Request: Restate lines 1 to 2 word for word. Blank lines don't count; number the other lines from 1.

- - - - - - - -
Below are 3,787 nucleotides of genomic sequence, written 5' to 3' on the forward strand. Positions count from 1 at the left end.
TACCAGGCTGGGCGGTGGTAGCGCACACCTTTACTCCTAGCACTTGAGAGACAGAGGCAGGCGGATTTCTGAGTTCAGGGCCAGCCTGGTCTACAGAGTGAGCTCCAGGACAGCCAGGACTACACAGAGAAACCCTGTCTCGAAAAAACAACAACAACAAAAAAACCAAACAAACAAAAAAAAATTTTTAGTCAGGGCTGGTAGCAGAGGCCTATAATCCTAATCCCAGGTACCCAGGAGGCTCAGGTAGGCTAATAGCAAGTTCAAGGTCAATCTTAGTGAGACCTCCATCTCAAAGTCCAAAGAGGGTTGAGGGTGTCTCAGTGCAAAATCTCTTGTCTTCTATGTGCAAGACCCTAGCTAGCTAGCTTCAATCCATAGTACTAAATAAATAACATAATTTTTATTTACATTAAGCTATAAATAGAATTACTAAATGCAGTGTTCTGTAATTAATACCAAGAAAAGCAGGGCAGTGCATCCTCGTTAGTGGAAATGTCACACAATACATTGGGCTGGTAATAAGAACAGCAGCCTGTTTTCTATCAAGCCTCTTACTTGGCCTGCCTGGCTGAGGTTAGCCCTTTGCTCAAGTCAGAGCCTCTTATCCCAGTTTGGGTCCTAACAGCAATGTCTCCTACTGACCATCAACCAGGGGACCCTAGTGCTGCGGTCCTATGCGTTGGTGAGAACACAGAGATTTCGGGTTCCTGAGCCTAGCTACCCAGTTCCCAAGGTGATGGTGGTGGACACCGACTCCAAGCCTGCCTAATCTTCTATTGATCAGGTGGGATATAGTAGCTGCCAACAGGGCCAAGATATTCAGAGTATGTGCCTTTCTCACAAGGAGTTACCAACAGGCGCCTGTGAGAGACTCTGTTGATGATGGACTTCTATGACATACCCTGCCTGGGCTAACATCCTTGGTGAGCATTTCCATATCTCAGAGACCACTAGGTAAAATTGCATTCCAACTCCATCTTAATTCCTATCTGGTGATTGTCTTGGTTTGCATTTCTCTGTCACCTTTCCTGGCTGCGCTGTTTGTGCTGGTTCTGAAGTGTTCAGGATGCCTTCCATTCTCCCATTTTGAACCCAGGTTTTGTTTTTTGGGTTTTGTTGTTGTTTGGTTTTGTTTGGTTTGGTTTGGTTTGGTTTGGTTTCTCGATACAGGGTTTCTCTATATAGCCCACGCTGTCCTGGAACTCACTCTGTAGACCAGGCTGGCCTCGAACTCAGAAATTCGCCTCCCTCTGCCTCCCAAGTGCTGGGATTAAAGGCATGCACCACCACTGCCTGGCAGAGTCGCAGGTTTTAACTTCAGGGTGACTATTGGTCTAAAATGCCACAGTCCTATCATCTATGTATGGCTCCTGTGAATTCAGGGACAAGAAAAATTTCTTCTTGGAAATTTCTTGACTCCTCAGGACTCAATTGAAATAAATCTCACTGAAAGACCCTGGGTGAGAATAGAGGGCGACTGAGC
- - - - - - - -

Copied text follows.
Below are 3,787 nucleotides of genomic sequence, written 5' to 3' on the forward strand. Positions count from 1 at the left end.
TACCAGGCTGGGCGGTGGTAGCGCACACCTTTACTCCTAGCACTTGAGAGACAGAGGCAGGCGGATTTCTGAGTTCAGGGCCAGCCTGGTCTACAGAGTGAGCTCCAGGACAGCCAGGACTACACAGAGAAACCCTGTCTCGAAAAAACAACAACAACAAAAAAACCAAACAAACAAAAAAAAATTTTTAGTCAGGGCTGGTAGCAGAGGCCTATAATCCTAATCCCAGGTACCCAGGAGGCTCAGGTAGGCTAATAGCAAGTTCAAGGTCAATCTTAGTGAGACCTCCATCTCAAAGTCCAAAGAGGGTTGAGGGTGTCTCAGTGCAAAATCTCTTGTCTTCTATGTGCAAGACCCTAGCTAGCTAGCTTCAATCCATAGTACTAAATAAATAACATAATTTTTATTTACATTAAGCTATAAATAGAATTACTAAATGCAGTGTTCTGTAATTAATACCAAGAAAAGCAGGGCAGTGCATCCTCGTTAGTGGAAATGTCACACAATACATTGGGCTGGTAATAAGAACAGCAGCCTGTTTTCTATCAAGCCTCTTACTTGGCCTGCCTGGCTGAGGTTAGCCCTTTGCTCAAGTCAGAGCCTCTTATCCCAGTTTGGGTCCTAACAGCAATGTCTCCTACTGACCATCAACCAGGGGACCCTAGTGCTGCGGTCCTATGCGTTGGTGAGAACACAGAGATTTCGGGTTCCTGAGCCTAGCTACCCAGTTCCCAAGGTGATGGTGGTGGACACCGACTCCAAGCCTGCCTAATCTTCTATTGATCAGGTGGGATATAGTAGCTGCCAACAGGGCCAAGATATTCAGAGTATGTGCCTTTCTCACAAGGAGTTACCAACAGGCGCCTGTGAGAGACTCTGTTGATGATGGACTTCTATGACATACCCTGCCTGGGCTAACATCCTTGGTGAGCATTTCCATATCTCAGAGACCACTAGGTAAAATTGCATTCCAACTCCATCTTAATTCCTATCTGGTGATTGTCTTGGTTTGCATTTCTCTGTCACCTTTCCTGGCTGCGCTGTTTGTGCTGGTTCTGAAGTGTTCAGGATGCCTTCCATTCTCCCATTTTGAACCCAGGTTTTGTTTTTTGGGTTTTGTTGTTGTTTGGTTTTGTTTGGTTTGGTTTGGTTTGGTTTGGTTTCTCGATACAGGGTTTCTCTATATAGCCCACGCTGTCCTGGAACTCACTCTGTAGACCAGGCTGGCCTCGAACTCAGAAATTCGCCTCCCTCTGCCTCCCAAGTGCTGGGATTAAAGGCATGCACCACCACTGCCTGGCAGAGTCGCAGGTTTTAACTTCAGGGTGACTATTGGTCTAAAATGCCACAGTCCTATCATCTATGTATGGCTCCTGTGAATTCAGGGACAAGAAAAATTTCTTCTTGGAAATTTCTTGACTCCTCAGGACTCAATTGAAATAAATCTCACTGAAAGACCCTGGGTGAGAATAGAGGGCGACTGAGC